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Delicious Prose: Reading the Tale of Tobit with Food and Drink by Naomi S.S. JacobsNaomi S.S. Jacobs explores how the numerous references to food, drink, and their consumption within The Book of Tobit help tell its story, promote righteous deeds and encourage resistance against a hostile dominant culture. Jacobs' commentary includes up-to-date analyses of issues of translation, text-criticism, source criticism, redaction criticism, and issues of class and gender.
Marriage in the Book of Tobit by Geoffrey David MillerApart from Genesis, Tobit contains more information about marriage than any other biblical book. It reflects third-century beliefs and customs yet also serves a didactic function, teaching Diaspora Jews what they should value in their own marriages. This monograph elucidates these elements by asking four questions: 1) Whom should one marry? 2) How does one get married? 3) What role does God play in marriage? 4) What do actual marriages look like?
Poetics and Narrative Function of Tobit 6:2-18 by José Lucas Brum TeixeiraTobit 6 reveals a remarkable richness in content and form, and functions as a crucial turning point in the plot's development. This book is the first thorough study of Tobit 6, examining the poetics and narrative function of this key chapter and revisiting arguments about its meaning. A better understanding of this central chapter deepens our comprehension of the book as a whole.
Studies in the Book of Tobit: A Multidisciplinary Approach by Lester L. Grabbe (Series edited by); James Charlesworth (Editor); Mark Bredin (Editor)The essays collected here approach the book of Tobit from a range of disciplines: literary, feminist, anthropological, imagination, theological, textual and historical. This multi-disciplinary approach will generate new ideas and approaches to the book of Tobit. The essays vary not only in methodology used, but also in the texts that they examine.
Whole Truth : Rethinking Retribution in the Book of Tobit, Th by Micah D. Kiel; Lester L. Grabbe (Series edited by)Kiel argues that the return of Tobit's sight is a catalyst that ushers in new theological insight, specifically, that the world does not run to the tightly mechanized scheme of act and consequence. Kiel's close comparison between Tobit and selected contemporaneous literature provides context and support for such narrative observations.
The Wisdom Instructions in the Book of Tobit by Francis M. MacatangayDespite the resurgence of scholarly interest in the Book of Tobit in recent years, an important aspect of this deuterocanonical book has been largely overlooked. Within it, there is an instruction manual for an effective way of being and living in exile, namely the wisdom instructions in Tobit 4. With glances at Tobit 12 and Tobit 14 where the wisdom instructions are repeated in shorter form, this monograph discusses the function of the wisdom discourse in the literary design of the narrative.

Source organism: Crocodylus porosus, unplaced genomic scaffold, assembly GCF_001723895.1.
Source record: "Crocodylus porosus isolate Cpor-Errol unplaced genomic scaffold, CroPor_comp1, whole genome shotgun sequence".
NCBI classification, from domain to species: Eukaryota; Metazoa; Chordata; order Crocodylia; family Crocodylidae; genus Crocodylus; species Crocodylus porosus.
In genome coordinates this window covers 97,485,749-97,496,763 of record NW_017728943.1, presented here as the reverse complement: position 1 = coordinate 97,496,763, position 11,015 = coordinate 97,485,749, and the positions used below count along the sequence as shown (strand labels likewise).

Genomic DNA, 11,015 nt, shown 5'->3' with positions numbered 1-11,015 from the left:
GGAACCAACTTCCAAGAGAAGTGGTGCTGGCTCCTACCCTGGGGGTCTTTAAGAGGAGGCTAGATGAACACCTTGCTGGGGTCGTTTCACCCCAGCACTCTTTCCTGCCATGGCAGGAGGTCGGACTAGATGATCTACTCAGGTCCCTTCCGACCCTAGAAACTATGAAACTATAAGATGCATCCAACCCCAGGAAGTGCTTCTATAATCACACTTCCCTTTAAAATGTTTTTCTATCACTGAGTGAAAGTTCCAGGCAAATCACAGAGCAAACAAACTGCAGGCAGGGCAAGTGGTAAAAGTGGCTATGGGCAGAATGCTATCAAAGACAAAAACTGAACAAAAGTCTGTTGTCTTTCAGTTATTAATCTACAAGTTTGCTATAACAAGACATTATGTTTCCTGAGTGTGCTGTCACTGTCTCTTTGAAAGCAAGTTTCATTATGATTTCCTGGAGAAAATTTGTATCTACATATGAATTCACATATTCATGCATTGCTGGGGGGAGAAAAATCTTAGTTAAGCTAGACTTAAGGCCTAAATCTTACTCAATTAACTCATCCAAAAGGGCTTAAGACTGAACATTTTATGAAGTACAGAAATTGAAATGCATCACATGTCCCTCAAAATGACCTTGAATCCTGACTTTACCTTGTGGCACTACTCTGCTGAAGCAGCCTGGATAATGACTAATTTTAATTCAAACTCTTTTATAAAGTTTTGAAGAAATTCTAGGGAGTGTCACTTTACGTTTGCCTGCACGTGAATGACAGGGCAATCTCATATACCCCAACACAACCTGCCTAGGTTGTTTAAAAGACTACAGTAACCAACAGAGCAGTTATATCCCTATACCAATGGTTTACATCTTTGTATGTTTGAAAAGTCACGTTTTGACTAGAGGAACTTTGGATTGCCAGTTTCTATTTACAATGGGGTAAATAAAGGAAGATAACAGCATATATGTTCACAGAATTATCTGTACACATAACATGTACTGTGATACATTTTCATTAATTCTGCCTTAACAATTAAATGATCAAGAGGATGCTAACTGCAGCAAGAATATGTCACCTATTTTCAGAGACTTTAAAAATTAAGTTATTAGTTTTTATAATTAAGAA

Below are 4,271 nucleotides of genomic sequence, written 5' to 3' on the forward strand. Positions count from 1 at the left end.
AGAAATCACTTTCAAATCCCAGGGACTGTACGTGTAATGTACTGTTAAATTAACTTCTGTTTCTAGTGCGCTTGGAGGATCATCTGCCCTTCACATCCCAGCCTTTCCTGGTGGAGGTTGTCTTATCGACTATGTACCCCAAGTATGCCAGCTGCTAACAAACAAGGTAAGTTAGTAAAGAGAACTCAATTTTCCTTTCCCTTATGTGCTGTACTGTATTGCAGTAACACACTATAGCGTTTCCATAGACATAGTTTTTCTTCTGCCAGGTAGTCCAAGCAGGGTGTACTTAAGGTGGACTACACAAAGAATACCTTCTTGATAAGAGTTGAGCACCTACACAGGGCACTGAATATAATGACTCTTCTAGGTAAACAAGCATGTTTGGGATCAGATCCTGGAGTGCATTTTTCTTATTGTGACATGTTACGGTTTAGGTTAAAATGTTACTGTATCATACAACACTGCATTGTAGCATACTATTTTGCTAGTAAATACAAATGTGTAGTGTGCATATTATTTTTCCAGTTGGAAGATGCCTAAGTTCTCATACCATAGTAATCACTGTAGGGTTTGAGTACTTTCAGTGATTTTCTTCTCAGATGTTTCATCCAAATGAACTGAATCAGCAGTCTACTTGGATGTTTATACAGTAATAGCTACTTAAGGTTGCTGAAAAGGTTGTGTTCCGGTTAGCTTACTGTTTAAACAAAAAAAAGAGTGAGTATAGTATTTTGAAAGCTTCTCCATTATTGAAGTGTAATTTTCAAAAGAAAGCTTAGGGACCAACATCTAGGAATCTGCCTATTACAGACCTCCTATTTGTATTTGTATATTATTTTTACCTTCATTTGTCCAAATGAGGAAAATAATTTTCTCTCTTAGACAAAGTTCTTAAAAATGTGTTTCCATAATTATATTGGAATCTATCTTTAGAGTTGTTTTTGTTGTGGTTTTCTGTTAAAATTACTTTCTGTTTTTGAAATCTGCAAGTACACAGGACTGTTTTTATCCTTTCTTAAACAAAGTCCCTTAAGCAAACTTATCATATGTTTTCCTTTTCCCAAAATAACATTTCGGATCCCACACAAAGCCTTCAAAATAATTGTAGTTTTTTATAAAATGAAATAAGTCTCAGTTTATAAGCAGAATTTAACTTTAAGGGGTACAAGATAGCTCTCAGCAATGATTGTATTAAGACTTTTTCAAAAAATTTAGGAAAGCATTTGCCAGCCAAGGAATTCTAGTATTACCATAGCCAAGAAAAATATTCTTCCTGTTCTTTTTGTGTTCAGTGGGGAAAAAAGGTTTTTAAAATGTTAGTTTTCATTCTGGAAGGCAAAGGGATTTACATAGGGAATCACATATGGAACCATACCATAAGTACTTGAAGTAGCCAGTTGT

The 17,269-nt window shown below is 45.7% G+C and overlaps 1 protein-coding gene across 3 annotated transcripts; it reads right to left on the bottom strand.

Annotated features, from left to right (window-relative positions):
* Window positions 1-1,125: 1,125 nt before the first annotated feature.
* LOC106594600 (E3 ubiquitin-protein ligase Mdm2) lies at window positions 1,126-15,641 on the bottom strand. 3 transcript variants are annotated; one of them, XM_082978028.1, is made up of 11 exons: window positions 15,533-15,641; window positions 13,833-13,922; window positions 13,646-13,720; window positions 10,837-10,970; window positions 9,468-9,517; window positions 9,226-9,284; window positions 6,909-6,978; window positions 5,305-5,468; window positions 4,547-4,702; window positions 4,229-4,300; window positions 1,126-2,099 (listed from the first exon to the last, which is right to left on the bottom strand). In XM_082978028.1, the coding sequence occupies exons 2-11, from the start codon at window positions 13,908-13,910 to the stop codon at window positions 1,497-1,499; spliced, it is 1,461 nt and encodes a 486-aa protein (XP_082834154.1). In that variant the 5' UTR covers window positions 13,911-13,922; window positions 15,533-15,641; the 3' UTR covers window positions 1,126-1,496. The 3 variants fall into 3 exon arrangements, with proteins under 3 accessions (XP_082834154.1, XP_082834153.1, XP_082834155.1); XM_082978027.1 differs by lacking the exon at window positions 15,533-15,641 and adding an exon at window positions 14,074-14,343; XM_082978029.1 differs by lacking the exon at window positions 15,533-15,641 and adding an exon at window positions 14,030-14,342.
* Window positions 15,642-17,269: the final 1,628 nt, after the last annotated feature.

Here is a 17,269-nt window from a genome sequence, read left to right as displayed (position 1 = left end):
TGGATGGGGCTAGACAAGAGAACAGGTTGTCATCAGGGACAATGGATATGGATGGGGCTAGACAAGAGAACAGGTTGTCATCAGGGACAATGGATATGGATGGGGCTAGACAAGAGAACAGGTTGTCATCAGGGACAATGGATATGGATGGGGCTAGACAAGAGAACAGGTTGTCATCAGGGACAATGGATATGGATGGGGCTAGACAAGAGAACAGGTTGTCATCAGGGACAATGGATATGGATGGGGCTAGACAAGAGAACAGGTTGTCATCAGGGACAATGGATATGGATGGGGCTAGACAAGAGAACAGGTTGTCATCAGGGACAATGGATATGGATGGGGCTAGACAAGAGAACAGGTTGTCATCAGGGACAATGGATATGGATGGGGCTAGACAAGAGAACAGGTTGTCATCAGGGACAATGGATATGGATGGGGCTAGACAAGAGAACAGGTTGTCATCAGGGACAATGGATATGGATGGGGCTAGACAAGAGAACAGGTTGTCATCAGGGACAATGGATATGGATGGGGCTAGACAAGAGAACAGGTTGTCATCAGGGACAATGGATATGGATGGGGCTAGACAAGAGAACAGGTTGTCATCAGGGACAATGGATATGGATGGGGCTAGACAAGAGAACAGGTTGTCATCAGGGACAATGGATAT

A religious folktale and a Judaicized version of the story of the grateful dead, it relates how Tobit, a pious Jew exiled to Nineveh in Assyria, observed the precepts of Hebrew Law by giving alms and by burying the dead. The original Hebrew and Aramaic versions of Tobit were lost, until fragments were discovered as part of the Dead Sea Scrolls in 1947.
The Book of Tobit - Text, Tradition, Theology by Géza G. Xeravits (Editor); József Zsengellér (Editor)Renowned international scholars of the field treat questions of text in the Book of Tobit, the underlying traditions and theological questions. The importance of the deuterocanonical corpus is widely recognised in contemporary scholarship. This is marked by the growing number of related publications. Yet it remains important to create an opportunity to work through the entire deuterocanonical material as such.
From Enoch to Tobit by Devorah DimantThe studies by Devorah Dimant collected in this volume survey and analyze Jewish works composed in Hebrew, Aramaic or Greek during the Second Temple period, and discuss their contents, ideas, and connections to the Dead Sea Scrolls. In particular, themes related to the Aramaic Tobit and 1 Enoch are elaborated as well as the links between Hebrew Qumran apocryphal writings and the later apocalyptic writings 4 Ezra and 2 Baruch.
The Book of Tobit by Stuart Weeks (Editor); Simon Gathercole (Editor); Loren Stuckenbruck (Editor)The relationships between the many different versions of Tobit present a famous and important problem for text-critics and historians of Judaism; however, study of the subject has been hindered by the lack of any single, reliable collection. This book brings together, for the first time, a wide range of texts (Greek, Latin, Hebrew, Aramaic, Syriac), some previously overlooked or virtually inaccessible, based in many cases on new readings.
Tobit by Robert J. LittmanThe present work is the first Greek text and commentary of Tobit to be published since the publication of the Hebrew and Aramaic fragments. This edition contains the text from two fourth century CE manuscripts, the Codex Sinaiticus (long version) and Codex Vaticanus (short version) as well as a translation into English and a commentary.